We’ve all heard the phrase “I hate to be the bearer of bad news,” right? Well the truth is, no one actually wants to be that bearer. When the time comes to let applicants know they weren’t selected, how you and your team handle the delivery can still have an impact on the future. Believe it or not, the rejection is an extremely important part of the recruitment process and should be treated as such.

These days too many organizations ignore the importance of this step by simply cutting off contact and leaving candidates in the dark. While it may seem like a daunting task, if done right a good rejection process can act as a way to end the interaction on a high note for everyone involved.

With the reach that social media provides, candidates who get cut off and ignored have the power to set the reputation of an organization’s HR department ablaze. Tweets, Facebook posts and even word of mouth can all cause unintended damage. Once other candidates start getting wind of your organization’s hiring process they might even take part in the sharing themselves, causing a ripple effect. On the other hand if your HR team is trained to treat the rejection process as key piece of the recruitment strategy itself and invest in taking the time to maintain a good relationship with candidates, it can benefit the company both short- and long-term. At the end of the day this type of communication directly reflects your brand, and gives a first impression to genuinely interested candidates of how things are handled within your organization.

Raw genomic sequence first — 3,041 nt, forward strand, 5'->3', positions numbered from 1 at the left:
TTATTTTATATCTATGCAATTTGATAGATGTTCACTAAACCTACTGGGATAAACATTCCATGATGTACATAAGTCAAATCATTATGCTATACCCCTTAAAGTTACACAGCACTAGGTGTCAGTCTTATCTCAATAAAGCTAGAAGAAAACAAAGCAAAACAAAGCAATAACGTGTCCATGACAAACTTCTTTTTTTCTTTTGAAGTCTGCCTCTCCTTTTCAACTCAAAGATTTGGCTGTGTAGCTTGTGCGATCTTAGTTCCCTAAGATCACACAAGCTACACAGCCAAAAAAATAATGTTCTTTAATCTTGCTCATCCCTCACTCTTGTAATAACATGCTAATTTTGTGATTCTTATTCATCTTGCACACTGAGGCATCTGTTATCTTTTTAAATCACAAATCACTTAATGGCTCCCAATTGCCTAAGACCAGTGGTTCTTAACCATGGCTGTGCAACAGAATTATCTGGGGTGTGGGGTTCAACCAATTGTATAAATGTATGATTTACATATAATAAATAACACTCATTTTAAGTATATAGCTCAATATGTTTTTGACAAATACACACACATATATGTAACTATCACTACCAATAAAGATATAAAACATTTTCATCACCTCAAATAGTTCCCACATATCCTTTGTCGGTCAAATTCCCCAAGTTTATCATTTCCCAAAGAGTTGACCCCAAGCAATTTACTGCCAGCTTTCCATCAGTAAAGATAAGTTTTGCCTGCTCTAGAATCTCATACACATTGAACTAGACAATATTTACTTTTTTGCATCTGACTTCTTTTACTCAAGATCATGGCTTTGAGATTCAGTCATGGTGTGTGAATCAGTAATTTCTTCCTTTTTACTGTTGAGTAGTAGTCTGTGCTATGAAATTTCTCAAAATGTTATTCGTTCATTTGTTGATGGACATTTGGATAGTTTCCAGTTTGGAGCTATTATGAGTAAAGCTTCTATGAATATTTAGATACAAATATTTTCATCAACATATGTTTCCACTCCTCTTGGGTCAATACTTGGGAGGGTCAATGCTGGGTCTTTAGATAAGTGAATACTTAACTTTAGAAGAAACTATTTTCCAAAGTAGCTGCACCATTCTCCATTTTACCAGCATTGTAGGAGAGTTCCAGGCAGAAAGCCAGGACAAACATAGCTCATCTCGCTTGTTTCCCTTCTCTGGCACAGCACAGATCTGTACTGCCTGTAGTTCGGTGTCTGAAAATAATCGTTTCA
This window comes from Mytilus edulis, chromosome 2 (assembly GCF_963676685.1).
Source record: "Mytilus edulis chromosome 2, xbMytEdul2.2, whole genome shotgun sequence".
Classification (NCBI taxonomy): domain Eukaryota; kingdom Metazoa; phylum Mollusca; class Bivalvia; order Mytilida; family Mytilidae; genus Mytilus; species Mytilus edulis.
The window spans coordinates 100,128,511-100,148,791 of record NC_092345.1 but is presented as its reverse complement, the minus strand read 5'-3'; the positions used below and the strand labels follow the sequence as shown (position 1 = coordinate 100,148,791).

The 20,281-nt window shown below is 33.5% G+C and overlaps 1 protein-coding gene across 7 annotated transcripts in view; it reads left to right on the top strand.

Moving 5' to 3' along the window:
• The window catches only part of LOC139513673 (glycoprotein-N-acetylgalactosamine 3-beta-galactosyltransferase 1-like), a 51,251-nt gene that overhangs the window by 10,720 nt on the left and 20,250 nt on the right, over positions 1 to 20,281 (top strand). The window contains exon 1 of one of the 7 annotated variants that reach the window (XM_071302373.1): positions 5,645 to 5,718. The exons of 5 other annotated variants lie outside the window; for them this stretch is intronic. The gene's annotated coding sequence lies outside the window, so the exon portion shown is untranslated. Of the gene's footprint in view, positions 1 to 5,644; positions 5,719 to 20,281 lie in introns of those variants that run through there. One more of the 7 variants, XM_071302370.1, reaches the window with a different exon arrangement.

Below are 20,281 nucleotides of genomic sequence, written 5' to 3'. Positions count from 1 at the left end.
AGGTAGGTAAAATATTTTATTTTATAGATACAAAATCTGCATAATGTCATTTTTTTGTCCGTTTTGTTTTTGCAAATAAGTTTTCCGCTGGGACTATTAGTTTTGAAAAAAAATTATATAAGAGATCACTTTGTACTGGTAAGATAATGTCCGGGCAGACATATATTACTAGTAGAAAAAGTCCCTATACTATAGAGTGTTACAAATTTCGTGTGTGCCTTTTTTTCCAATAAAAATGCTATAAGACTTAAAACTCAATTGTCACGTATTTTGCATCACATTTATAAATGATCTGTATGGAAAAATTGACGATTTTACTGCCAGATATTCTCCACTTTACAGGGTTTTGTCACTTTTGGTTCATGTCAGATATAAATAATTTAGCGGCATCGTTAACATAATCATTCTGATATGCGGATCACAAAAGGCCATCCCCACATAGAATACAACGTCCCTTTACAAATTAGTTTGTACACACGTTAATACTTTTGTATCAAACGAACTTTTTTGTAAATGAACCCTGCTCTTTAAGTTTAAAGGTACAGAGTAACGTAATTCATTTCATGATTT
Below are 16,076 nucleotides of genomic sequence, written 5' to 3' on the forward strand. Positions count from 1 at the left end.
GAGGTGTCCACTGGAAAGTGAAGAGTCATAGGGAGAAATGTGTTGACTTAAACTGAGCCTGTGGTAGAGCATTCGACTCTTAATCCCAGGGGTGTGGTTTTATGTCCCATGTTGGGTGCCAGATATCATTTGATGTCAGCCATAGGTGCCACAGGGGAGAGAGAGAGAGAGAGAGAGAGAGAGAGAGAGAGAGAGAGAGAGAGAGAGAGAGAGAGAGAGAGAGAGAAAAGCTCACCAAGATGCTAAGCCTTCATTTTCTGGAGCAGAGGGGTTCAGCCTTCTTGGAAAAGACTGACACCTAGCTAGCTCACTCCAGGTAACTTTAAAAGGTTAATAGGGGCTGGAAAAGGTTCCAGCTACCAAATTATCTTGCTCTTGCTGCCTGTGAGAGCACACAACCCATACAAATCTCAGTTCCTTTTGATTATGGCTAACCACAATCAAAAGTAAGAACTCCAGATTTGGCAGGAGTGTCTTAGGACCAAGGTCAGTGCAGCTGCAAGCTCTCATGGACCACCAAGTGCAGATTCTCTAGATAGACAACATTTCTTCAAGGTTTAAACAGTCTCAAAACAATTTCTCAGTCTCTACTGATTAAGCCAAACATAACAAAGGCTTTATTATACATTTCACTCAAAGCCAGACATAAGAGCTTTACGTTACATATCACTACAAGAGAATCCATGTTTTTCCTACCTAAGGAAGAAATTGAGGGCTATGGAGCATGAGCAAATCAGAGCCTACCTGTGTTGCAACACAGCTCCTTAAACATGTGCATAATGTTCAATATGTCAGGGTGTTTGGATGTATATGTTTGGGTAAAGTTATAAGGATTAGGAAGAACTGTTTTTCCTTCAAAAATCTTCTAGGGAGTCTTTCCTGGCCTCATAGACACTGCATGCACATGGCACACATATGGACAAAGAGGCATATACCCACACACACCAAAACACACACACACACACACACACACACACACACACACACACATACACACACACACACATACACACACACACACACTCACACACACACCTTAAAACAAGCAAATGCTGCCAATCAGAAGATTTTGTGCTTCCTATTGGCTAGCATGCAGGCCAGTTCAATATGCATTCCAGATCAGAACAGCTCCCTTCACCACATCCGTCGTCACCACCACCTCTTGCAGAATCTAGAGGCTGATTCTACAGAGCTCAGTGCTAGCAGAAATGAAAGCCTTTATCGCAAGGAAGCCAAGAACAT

When it comes to what recruiters should actually include in a rejection, there are different schools of thought floating around. The safe option is definitely the traditional “Thank you for applying, but we have decided to pursue other applicants” or even “Thank you for applying, but we have decided to pursue other, more qualified applicants.” This leaves the candidate with the impression that although they were in fact considered, the competition may have been fierce for this particular position.

We’re all human, and so it can be tempting to sugarcoat this type of news. Just like some people get offended when told their shoe is untied or their tag is sticking out, individuals will inevitably have different levels of sensitivity when it comes to criticism. While it may seem like you’re doing them a favor by providing feedback or trying to help them improve, it’s usually best to be blunt about it and not get too detailed. Informing a candidate of things like missing certifications that are required for the position or perhaps typos on their resume might be appreciated, but avoid getting too personal in your feedback. The chance of it being taken the wrong way and backfiring on your company’s image is simply not worth it.

Sure, the feeling of rejection is never a pleasant one. From broken hearts to declined credit cards, life can be cruel in these types of situations. As a recruiter it’s important to remember that although you might not be delivering the news face to face, there is still a person on the other side of that rejection. Ending on a positive note should absolutely be a priority. Inviting them to apply for other positions or connecting through LinkedIn can be a good way to keep in touch with well qualified candidates. You never know, they could be sitting in front of you interviewing for another position down the road!

Thanks for reading!

Meredith